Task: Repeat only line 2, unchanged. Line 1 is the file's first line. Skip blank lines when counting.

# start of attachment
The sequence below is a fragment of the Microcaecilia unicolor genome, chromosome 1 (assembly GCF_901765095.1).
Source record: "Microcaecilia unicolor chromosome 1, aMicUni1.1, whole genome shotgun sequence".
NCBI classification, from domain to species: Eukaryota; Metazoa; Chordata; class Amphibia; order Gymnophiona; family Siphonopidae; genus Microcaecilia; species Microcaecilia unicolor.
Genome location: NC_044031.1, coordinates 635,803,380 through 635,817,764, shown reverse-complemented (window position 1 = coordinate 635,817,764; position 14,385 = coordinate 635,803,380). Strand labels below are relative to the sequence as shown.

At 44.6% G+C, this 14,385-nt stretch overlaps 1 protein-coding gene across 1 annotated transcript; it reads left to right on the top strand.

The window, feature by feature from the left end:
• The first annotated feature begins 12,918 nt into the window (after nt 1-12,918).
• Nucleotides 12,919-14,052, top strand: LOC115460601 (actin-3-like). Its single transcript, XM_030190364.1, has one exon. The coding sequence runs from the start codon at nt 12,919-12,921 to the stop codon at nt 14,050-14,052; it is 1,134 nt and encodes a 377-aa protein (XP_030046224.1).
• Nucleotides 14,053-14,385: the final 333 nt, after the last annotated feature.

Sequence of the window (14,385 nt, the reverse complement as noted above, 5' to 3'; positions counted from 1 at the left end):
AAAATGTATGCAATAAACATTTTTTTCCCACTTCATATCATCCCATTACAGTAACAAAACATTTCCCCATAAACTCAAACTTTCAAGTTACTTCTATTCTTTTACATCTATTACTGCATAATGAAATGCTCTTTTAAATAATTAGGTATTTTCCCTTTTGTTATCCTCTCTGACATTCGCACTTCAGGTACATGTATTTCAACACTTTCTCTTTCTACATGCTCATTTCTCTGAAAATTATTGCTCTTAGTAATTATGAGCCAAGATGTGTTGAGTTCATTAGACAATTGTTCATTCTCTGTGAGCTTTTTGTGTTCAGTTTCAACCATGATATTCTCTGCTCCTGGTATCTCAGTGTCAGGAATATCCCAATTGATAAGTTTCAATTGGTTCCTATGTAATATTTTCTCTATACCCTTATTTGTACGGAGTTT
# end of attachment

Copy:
Source record: "Microcaecilia unicolor chromosome 1, aMicUni1.1, whole genome shotgun sequence".